A Devotion to St. Bernadette

Posted by Caroline Murphy on Mar 12, 2020 7:02:00 AM

Editorial Note: This post is a part of our saint devotion series, in which one of our staff or faculty members explores their relationship with a particular saint. In honor of International Women's Day, we are highlighting female saints this week.

Messages. We’re surrounded by them. Phones are ever-messaging, ever-announcing, ever-calling out to us, as is our environment, saturating our senses with advertisements, music, screens, and images. Messages consume our attention and punctuate our consciousness. Their demand for our engagement can be overwhelming; not responding to every tug at our attention becomes a psychological survival mechanism. When we do respond, we often polish and curate what we say from a safe distance. 

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Topics: communion of saints, prayer, saints, spirituality, devotions, saint devotions

A Devotion to St. Gianna Beretta Molla

Posted by Jessica Keating on Mar 11, 2020 7:30:00 AM

Editorial Note: This post is a part of our saint devotion series, in which one of our staff or faculty members explores their relationship with a particular saint. In honor of International Women's Day, we are highlighting female saints this week.

Saints are often most well known for a luminously singular event in the popular imagination—a radiant moment of faith, hope, or charity. For St. Gianna Beretta Molla this moment is surely her insistence that the life of her unborn child be protected and preserved, even at the cost of her own.

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Topics: communion of saints, prayer, saints, spirituality, devotions, saint devotions

A Devotion to St. Hildegard of Bingen

Posted by Carolyn Pirtle on Mar 10, 2020 7:03:00 AM

Editorial Note: This post is a part of our saint devotion series, in which one of our staff or faculty members explores their relationship with a particular saint. In honor of International Women's Day, we are highlighting female saints this week.

On my desk and bulletin board is a smattering of icons, statues, and a rotating collection of inspiring quotes and prayers. Amid this mish-mash are two images of a woman with whom I’ve had a strange relationship over the past 18 years: St. Hildegard of Bingen. One is a retablo by artist Lynn Garlick; the other, a woodcut by Julie Lonneman.

In the retablo, Hildegard holds a book and a feathered quill and looks up to heaven, where rays of light reach out in response to her gaze, penetrating her inquisitive mind. In the woodcut, Hildegard smiles serenely, eyes closed, as rays of light emanate from her head.

Both images speak to the active contemplation, or contemplative activity, which defined Hildegard’s life. No one who reads even a cursory biography could call her inactive: Hildegard composed music and dramas for her nuns to perform. She wrote poetry, as well as medical treatises offering remedies using plants and herbs. She traveled up and down the Rhine on a preaching tour during the latter years of her life—unheard of for a woman at that time (perhaps for our own time too). Men in power sought her counsel, including royals, clergy, even the Pope.

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Topics: communion of saints, prayer, saints, spirituality, devotions, saint devotions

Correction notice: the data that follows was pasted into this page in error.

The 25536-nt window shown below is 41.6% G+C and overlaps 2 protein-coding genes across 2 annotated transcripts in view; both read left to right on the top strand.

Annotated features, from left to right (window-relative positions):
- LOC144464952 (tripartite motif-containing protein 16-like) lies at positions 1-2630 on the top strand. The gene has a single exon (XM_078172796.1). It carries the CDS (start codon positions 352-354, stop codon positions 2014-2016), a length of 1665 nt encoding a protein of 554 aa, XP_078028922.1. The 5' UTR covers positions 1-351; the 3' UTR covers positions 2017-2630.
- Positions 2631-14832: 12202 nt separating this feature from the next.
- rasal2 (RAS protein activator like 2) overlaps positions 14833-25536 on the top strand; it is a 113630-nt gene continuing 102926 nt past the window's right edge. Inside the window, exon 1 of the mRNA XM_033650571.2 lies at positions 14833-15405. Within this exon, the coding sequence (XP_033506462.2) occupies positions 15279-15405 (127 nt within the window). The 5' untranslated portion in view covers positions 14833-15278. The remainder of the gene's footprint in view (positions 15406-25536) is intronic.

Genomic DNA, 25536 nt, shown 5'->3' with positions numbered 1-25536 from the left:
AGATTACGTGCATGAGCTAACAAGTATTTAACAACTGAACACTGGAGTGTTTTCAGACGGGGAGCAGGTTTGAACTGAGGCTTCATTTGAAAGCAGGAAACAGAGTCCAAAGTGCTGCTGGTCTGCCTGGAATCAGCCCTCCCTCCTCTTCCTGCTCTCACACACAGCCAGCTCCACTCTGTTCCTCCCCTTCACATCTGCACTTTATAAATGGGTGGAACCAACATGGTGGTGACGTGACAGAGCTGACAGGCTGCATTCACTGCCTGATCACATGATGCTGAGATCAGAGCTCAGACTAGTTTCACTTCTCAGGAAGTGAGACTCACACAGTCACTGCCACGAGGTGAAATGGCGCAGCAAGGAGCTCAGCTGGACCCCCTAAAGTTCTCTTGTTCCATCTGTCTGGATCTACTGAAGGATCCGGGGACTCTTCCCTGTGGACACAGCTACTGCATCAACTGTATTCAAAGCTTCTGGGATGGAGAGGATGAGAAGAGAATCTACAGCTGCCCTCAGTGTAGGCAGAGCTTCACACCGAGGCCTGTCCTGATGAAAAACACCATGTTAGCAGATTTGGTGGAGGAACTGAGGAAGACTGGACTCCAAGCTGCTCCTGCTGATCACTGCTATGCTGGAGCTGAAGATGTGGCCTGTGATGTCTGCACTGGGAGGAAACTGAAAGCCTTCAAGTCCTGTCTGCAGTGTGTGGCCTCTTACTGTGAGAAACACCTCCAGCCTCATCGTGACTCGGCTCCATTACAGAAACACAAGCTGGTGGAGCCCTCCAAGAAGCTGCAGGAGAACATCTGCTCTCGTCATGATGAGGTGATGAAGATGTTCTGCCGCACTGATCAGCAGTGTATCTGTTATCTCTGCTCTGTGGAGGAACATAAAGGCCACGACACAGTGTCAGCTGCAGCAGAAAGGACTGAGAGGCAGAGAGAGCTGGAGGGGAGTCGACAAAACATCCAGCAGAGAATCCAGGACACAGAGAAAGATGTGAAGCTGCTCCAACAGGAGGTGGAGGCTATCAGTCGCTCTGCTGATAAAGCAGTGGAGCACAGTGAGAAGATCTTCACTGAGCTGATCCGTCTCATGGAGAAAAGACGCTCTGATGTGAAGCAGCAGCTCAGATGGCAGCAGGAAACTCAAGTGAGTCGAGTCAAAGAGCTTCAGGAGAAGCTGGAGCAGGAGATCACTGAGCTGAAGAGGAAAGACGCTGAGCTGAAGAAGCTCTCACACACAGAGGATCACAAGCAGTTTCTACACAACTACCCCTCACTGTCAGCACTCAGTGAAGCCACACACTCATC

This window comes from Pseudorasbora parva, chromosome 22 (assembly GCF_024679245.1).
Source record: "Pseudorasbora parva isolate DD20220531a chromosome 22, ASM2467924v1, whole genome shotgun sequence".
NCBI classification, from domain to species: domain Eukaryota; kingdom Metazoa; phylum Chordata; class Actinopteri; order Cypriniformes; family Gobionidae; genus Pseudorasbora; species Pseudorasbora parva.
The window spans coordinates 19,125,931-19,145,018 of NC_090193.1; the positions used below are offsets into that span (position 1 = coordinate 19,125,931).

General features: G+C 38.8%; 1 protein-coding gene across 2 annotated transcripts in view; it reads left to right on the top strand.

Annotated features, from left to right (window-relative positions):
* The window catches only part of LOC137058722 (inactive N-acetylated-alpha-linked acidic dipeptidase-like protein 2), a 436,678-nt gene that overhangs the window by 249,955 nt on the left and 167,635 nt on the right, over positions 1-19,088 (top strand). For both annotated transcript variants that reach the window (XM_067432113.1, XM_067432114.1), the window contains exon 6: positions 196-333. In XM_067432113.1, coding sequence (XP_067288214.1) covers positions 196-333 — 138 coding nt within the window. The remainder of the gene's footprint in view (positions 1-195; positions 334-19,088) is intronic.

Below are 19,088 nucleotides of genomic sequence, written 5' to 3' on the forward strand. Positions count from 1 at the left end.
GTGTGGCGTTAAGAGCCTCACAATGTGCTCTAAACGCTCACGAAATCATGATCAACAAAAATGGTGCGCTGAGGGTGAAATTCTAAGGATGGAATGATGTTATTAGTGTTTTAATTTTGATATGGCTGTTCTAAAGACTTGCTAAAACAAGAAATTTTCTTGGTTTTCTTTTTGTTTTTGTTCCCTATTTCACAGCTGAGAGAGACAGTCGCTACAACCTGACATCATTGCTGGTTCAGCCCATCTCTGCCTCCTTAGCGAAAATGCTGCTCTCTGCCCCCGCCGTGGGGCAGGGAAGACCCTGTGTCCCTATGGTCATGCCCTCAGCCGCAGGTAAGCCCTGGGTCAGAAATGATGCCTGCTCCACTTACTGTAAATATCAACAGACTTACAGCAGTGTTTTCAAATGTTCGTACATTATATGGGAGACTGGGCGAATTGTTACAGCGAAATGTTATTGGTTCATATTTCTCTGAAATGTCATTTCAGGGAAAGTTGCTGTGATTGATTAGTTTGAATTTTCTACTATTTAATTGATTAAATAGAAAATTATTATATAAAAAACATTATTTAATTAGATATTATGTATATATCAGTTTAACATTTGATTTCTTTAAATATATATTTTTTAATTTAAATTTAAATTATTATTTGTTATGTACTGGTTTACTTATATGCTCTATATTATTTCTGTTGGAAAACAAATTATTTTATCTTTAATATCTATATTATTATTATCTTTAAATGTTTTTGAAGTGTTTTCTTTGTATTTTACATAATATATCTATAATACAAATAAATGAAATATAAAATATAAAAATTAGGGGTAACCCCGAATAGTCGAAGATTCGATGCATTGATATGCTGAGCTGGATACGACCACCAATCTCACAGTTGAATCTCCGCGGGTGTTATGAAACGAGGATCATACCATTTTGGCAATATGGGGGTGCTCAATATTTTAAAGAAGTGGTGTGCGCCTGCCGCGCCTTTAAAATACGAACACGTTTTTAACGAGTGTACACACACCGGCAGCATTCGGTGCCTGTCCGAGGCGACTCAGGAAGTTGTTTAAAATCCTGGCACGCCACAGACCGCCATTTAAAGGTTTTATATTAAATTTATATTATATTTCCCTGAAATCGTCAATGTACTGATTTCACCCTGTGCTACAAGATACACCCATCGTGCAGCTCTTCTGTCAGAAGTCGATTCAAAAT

Making Peace Like St. Casimir

Posted by Paul Fujawa on Mar 4, 2020 2:13:04 PM

We often strive for money, power, and praise without realizing that what we really desire is God. In the synoptic Gospels, a rich young man asked Jesus what he must do to share in eternal life. Jesus answered that he should give his wealth to the poor and follow him. The man went away sad because he was attached to his possessions and could not put others before them. Jesus said: “It is easier for a camel to pass through the eye of a needle than a rich man to enter the kingdom of God” (see Matthew 19:16–24; Mark 10:17–25; Luke 18:18–25). 

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Topics: communion of saints, saints, St. Casimir, peace

The Church: Imitating Her Saints

Posted by Catherine Cavadini on Nov 21, 2019 7:03:00 AM

“The dazzling genius of Augustine, the luminous wisdom of Thomas Aquinas, have shed forth upon souls the rays of an imperishable splendor; through them, Christ and his doctrine have become better known. The divine poem lived out by Francis of Assisi has given to the world an imitation, as yet unequaled, of the life of God made man. Through him legions of men and women have learned to love God more perfectly. But a little Carmelite who had hardly reached adult age has conquered in less than half a century innumerable hosts of disciples. Doctors of the law have become children at her school; the Supreme Shepherd has exalted her and prays to her with humble and assiduous supplications; and even at this moment from one end of the earth to the other, there are millions of souls whose interior life has received the beneficent influence of [her] little book [The Story of a Soul].”

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Topics: communion of saints, St. Thérèse of Lisieux, saints, universal call to holiness

Living and Handing on the Faith

The McGrath Institute Blog helps Catholics live and hand on their faith in Jesus Christ, especially in the family, home and parish, and cultivates and inspires everyday leaders to live out the fullness and richness of their faith in the simple, little ways that make up Church life.

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